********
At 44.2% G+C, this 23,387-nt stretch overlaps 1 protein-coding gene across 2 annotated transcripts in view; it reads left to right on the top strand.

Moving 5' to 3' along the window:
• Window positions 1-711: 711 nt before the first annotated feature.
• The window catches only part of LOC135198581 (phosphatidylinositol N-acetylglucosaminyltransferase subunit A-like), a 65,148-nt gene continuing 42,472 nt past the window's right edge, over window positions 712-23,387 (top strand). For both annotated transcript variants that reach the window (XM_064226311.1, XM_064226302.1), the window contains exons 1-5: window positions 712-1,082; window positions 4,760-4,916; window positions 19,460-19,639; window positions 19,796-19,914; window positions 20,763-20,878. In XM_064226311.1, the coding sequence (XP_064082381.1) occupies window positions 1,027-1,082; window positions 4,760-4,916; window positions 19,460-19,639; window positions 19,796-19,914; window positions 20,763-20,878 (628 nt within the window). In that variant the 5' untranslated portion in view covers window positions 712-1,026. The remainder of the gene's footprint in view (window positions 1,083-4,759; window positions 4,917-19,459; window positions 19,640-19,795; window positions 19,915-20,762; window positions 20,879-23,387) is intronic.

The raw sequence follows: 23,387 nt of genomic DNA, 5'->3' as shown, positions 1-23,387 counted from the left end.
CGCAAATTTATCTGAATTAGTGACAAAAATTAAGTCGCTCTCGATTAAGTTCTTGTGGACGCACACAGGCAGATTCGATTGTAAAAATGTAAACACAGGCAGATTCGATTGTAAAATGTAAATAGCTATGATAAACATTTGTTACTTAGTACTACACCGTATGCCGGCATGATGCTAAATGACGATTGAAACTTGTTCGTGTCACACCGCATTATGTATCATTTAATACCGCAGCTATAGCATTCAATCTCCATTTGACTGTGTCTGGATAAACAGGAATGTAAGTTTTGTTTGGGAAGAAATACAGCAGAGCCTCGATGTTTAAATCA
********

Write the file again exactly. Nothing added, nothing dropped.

At 44.2% G+C, this 23,387-nt stretch overlaps 1 protein-coding gene across 2 annotated transcripts in view; it reads left to right on the top strand.

Moving 5' to 3' along the window:
• Window positions 1-711: 711 nt before the first annotated feature.
• The window catches only part of LOC135198581 (phosphatidylinositol N-acetylglucosaminyltransferase subunit A-like), a 65,148-nt gene continuing 42,472 nt past the window's right edge, over window positions 712-23,387 (top strand). For both annotated transcript variants that reach the window (XM_064226311.1, XM_064226302.1), the window contains exons 1-5: window positions 712-1,082; window positions 4,760-4,916; window positions 19,460-19,639; window positions 19,796-19,914; window positions 20,763-20,878. In XM_064226311.1, the coding sequence (XP_064082381.1) occupies window positions 1,027-1,082; window positions 4,760-4,916; window positions 19,460-19,639; window positions 19,796-19,914; window positions 20,763-20,878 (628 nt within the window). In that variant the 5' untranslated portion in view covers window positions 712-1,026. The remainder of the gene's footprint in view (window positions 1,083-4,759; window positions 4,917-19,459; window positions 19,640-19,795; window positions 19,915-20,762; window positions 20,879-23,387) is intronic.

The raw sequence follows: 23,387 nt of genomic DNA, 5'->3' as shown, positions 1-23,387 counted from the left end.
CGCAAATTTATCTGAATTAGTGACAAAAATTAAGTCGCTCTCGATTAAGTTCTTGTGGACGCACACAGGCAGATTCGATTGTAAAAATGTAAACACAGGCAGATTCGATTGTAAAATGTAAATAGCTATGATAAACATTTGTTACTTAGTACTACACCGTATGCCGGCATGATGCTAAATGACGATTGAAACTTGTTCGTGTCACACCGCATTATGTATCATTTAATACCGCAGCTATAGCATTCAATCTCCATTTGACTGTGTCTGGATAAACAGGAATGTAAGTTTTGTTTGGGAAGAAATACAGCAGAGCCTCGATGTTTAAATCA